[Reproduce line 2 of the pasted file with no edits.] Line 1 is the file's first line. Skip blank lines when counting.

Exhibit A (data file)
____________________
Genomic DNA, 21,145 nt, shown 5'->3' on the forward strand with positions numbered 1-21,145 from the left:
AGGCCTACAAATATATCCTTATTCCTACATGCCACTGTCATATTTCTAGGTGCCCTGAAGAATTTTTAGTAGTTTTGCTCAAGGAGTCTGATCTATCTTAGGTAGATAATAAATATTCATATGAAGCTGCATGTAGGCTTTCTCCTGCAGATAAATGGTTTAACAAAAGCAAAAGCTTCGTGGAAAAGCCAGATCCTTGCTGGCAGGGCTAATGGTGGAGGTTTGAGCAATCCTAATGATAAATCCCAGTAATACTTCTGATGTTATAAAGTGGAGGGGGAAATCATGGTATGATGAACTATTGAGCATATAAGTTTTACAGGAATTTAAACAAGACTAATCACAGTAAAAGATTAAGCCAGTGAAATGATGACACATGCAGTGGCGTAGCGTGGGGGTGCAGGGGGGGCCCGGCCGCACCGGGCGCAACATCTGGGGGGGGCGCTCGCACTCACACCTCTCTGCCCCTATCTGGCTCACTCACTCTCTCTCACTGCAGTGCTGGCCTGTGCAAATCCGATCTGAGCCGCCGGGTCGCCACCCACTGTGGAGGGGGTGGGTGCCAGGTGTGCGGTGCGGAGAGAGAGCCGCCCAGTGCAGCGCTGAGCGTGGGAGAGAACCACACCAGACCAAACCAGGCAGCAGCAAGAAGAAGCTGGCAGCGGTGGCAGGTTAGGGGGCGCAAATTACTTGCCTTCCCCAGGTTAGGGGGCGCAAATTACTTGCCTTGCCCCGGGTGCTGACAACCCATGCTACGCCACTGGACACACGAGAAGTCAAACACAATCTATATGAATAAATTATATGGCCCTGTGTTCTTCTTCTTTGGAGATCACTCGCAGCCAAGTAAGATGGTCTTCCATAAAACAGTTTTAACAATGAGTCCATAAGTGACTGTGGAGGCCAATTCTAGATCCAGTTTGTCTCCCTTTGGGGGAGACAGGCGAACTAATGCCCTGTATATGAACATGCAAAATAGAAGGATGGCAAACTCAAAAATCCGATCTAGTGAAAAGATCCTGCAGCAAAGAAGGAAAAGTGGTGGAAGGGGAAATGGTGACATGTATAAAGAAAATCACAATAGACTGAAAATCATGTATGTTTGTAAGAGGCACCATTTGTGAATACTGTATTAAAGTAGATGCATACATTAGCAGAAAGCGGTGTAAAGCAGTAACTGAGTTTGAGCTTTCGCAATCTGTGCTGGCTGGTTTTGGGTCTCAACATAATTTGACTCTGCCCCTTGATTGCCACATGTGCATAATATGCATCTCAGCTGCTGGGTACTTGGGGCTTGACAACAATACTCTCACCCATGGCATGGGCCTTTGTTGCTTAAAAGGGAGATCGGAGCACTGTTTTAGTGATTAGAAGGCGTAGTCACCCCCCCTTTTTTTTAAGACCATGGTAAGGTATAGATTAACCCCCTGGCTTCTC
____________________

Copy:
AGGCCTACAAATATATCCTTATTCCTACATGCCACTGTCATATTTCTAGGTGCCCTGAAGAATTTTTAGTAGTTTTGCTCAAGGAGTCTGATCTATCTTAGGTAGATAATAAATATTCATATGAAGCTGCATGTAGGCTTTCTCCTGCAGATAAATGGTTTAACAAAAGCAAAAGCTTCGTGGAAAAGCCAGATCCTTGCTGGCAGGGCTAATGGTGGAGGTTTGAGCAATCCTAATGATAAATCCCAGTAATACTTCTGATGTTATAAAGTGGAGGGGGAAATCATGGTATGATGAACTATTGAGCATATAAGTTTTACAGGAATTTAAACAAGACTAATCACAGTAAAAGATTAAGCCAGTGAAATGATGACACATGCAGTGGCGTAGCGTGGGGGTGCAGGGGGGGCCCGGCCGCACCGGGCGCAACATCTGGGGGGGGCGCTCGCACTCACACCTCTCTGCCCCTATCTGGCTCACTCACTCTCTCTCACTGCAGTGCTGGCCTGTGCAAATCCGATCTGAGCCGCCGGGTCGCCACCCACTGTGGAGGGGGTGGGTGCCAGGTGTGCGGTGCGGAGAGAGAGCCGCCCAGTGCAGCGCTGAGCGTGGGAGAGAACCACACCAGACCAAACCAGGCAGCAGCAAGAAGAAGCTGGCAGCGGTGGCAGGTTAGGGGGCGCAAATTACTTGCCTTCCCCAGGTTAGGGGGCGCAAATTACTTGCCTTGCCCCGGGTGCTGACAACCCATGCTACGCCACTGGACACACGAGAAGTCAAACACAATCTATATGAATAAATTATATGGCCCTGTGTTCTTCTTCTTTGGAGATCACTCGCAGCCAAGTAAGATGGTCTTCCATAAAACAGTTTTAACAATGAGTCCATAAGTGACTGTGGAGGCCAATTCTAGATCCAGTTTGTCTCCCTTTGGGGGAGACAGGCGAACTAATGCCCTGTATATGAACATGCAAAATAGAAGGATGGCAAACTCAAAAATCCGATCTAGTGAAAAGATCCTGCAGCAAAGAAGGAAAAGTGGTGGAAGGGGAAATGGTGACATGTATAAAGAAAATCACAATAGACTGAAAATCATGTATGTTTGTAAGAGGCACCATTTGTGAATACTGTATTAAAGTAGATGCATACATTAGCAGAAAGCGGTGTAAAGCAGTAACTGAGTTTGAGCTTTCGCAATCTGTGCTGGCTGGTTTTGGGTCTCAACATAATTTGACTCTGCCCCTTGATTGCCACATGTGCATAATATGCATCTCAGCTGCTGGGTACTTGGGGCTTGACAACAATACTCTCACCCATGGCATGGGCCTTTGTTGCTTAAAAGGGAGATCGGAGCACTGTTTTAGTGATTAGAAGGCGTAGTCACCCCCCCTTTTTTTTAAGACCATGGTAAGGTATAGATTAACCCCCTGGCTTCTC